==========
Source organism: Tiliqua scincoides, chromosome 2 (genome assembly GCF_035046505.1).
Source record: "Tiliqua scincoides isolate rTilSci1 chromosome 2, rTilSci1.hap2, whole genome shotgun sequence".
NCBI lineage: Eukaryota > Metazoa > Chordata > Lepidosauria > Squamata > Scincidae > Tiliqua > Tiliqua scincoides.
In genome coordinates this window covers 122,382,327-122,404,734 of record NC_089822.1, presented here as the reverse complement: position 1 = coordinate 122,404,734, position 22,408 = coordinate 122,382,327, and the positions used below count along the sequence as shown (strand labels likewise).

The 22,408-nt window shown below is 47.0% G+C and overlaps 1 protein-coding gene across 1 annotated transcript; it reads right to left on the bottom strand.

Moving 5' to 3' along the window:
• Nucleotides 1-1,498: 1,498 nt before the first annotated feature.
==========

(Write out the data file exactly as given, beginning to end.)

Source organism: Tiliqua scincoides, chromosome 2 (genome assembly GCF_035046505.1).
Source record: "Tiliqua scincoides isolate rTilSci1 chromosome 2, rTilSci1.hap2, whole genome shotgun sequence".
NCBI lineage: Eukaryota > Metazoa > Chordata > Lepidosauria > Squamata > Scincidae > Tiliqua > Tiliqua scincoides.
In genome coordinates this window covers 122,382,327-122,404,734 of record NC_089822.1, presented here as the reverse complement: position 1 = coordinate 122,404,734, position 22,408 = coordinate 122,382,327, and the positions used below count along the sequence as shown (strand labels likewise).

The 22,408-nt window shown below is 47.0% G+C and overlaps 1 protein-coding gene across 1 annotated transcript; it reads right to left on the bottom strand.

Moving 5' to 3' along the window:
• Nucleotides 1-1,498: 1,498 nt before the first annotated feature.